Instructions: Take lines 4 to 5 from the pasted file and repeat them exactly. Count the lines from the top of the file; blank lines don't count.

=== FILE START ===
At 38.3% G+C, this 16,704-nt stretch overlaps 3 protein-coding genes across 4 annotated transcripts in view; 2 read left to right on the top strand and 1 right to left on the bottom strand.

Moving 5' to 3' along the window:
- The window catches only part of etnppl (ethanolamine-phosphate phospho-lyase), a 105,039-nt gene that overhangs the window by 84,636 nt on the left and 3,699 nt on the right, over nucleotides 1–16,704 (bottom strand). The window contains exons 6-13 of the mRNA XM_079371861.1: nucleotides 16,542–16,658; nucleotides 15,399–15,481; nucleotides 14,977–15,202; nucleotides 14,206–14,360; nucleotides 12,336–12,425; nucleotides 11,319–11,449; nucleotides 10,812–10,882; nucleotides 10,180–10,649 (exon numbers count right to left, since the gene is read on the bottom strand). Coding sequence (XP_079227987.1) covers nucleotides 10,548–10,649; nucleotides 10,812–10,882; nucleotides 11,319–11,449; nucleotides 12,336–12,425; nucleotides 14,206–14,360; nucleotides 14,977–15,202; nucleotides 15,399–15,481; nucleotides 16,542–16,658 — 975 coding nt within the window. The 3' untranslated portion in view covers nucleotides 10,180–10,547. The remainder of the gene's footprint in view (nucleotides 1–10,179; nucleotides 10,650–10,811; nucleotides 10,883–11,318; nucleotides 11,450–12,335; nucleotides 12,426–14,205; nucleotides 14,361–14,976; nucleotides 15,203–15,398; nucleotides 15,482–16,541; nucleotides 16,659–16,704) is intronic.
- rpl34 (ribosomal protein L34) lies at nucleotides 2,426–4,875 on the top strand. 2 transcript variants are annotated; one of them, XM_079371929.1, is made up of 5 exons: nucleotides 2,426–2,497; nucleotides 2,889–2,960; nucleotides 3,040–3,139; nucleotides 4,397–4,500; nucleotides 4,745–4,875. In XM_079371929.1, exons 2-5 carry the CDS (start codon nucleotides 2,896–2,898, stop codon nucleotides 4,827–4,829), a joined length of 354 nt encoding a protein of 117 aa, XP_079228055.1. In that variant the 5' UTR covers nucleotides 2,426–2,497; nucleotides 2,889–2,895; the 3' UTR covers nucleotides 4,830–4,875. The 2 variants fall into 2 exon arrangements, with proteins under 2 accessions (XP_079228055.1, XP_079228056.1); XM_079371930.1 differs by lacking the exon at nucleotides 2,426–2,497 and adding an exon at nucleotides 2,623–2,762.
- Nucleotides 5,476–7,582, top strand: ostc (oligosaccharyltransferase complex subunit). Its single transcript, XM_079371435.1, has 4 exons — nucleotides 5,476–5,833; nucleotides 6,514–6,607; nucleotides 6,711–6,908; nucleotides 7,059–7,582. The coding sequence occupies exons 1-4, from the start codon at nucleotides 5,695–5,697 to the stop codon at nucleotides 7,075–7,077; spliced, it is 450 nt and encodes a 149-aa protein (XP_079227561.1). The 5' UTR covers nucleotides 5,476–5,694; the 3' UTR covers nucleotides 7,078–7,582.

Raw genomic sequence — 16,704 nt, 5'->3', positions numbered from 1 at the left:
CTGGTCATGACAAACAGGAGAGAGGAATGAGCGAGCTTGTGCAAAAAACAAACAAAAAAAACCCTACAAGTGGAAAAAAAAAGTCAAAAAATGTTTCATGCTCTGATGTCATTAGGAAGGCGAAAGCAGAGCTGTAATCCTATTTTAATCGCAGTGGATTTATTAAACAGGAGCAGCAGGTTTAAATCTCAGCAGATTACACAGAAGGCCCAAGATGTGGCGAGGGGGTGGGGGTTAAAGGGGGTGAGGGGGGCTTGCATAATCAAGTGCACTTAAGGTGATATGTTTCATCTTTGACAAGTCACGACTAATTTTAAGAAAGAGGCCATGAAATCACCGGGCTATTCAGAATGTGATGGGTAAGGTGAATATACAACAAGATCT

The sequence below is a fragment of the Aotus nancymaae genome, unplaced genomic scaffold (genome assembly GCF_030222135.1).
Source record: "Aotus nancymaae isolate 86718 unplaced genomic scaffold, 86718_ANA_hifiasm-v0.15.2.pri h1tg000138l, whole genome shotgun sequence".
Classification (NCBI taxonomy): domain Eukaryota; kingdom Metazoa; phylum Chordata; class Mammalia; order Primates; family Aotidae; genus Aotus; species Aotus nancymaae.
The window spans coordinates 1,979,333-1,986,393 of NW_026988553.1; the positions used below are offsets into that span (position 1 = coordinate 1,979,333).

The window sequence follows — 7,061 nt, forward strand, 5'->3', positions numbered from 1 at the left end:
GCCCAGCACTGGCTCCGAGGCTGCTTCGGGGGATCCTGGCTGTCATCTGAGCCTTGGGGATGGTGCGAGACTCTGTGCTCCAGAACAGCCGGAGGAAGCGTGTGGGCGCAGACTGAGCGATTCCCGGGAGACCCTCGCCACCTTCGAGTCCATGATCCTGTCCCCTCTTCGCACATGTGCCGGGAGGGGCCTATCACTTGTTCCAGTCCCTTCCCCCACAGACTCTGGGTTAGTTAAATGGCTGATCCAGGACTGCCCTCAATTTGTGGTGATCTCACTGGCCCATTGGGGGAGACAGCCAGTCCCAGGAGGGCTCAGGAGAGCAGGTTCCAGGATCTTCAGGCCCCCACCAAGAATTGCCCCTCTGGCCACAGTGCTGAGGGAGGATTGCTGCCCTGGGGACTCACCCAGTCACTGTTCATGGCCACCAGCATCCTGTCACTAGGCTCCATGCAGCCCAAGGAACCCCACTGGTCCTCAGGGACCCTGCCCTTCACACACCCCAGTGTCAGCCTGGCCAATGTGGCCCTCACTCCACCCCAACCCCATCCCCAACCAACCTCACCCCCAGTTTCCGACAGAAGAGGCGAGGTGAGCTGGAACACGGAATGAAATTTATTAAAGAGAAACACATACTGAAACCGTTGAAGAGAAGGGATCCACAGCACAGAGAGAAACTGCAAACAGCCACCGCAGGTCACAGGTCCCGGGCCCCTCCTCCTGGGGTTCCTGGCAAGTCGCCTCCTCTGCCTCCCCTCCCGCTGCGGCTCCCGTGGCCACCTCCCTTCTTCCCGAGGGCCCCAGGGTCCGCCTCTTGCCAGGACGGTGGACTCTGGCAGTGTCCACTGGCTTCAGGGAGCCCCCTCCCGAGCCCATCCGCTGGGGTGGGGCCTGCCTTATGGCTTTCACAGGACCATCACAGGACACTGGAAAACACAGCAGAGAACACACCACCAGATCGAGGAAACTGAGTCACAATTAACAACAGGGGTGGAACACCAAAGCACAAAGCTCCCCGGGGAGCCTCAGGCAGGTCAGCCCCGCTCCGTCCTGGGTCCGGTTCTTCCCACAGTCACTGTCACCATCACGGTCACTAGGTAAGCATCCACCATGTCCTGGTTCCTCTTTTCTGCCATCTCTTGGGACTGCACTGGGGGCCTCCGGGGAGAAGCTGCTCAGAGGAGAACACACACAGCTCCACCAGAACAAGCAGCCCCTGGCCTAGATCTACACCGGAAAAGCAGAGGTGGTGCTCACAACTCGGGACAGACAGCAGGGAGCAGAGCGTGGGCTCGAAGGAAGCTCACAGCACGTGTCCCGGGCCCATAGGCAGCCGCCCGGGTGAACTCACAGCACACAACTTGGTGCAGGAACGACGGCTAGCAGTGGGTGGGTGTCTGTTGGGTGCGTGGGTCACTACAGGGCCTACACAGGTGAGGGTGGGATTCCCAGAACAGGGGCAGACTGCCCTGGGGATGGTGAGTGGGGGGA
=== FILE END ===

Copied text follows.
- rpl34 (ribosomal protein L34) lies at nucleotides 2,426–4,875 on the top strand. 2 transcript variants are annotated; one of them, XM_079371929.1, is made up of 5 exons: nucleotides 2,426–2,497; nucleotides 2,889–2,960; nucleotides 3,040–3,139; nucleotides 4,397–4,500; nucleotides 4,745–4,875. In XM_079371929.1, exons 2-5 carry the CDS (start codon nucleotides 2,896–2,898, stop codon nucleotides 4,827–4,829), a joined length of 354 nt encoding a protein of 117 aa, XP_079228055.1. In that variant the 5' UTR covers nucleotides 2,426–2,497; nucleotides 2,889–2,895; the 3' UTR covers nucleotides 4,830–4,875. The 2 variants fall into 2 exon arrangements, with proteins under 2 accessions (XP_079228055.1, XP_079228056.1); XM_079371930.1 differs by lacking the exon at nucleotides 2,426–2,497 and adding an exon at nucleotides 2,623–2,762.
- Nucleotides 5,476–7,582, top strand: ostc (oligosaccharyltransferase complex subunit). Its single transcript, XM_079371435.1, has 4 exons — nucleotides 5,476–5,833; nucleotides 6,514–6,607; nucleotides 6,711–6,908; nucleotides 7,059–7,582. The coding sequence occupies exons 1-4, from the start codon at nucleotides 5,695–5,697 to the stop codon at nucleotides 7,075–7,077; spliced, it is 450 nt and encodes a 149-aa protein (XP_079227561.1). The 5' UTR covers nucleotides 5,476–5,694; the 3' UTR covers nucleotides 7,078–7,582.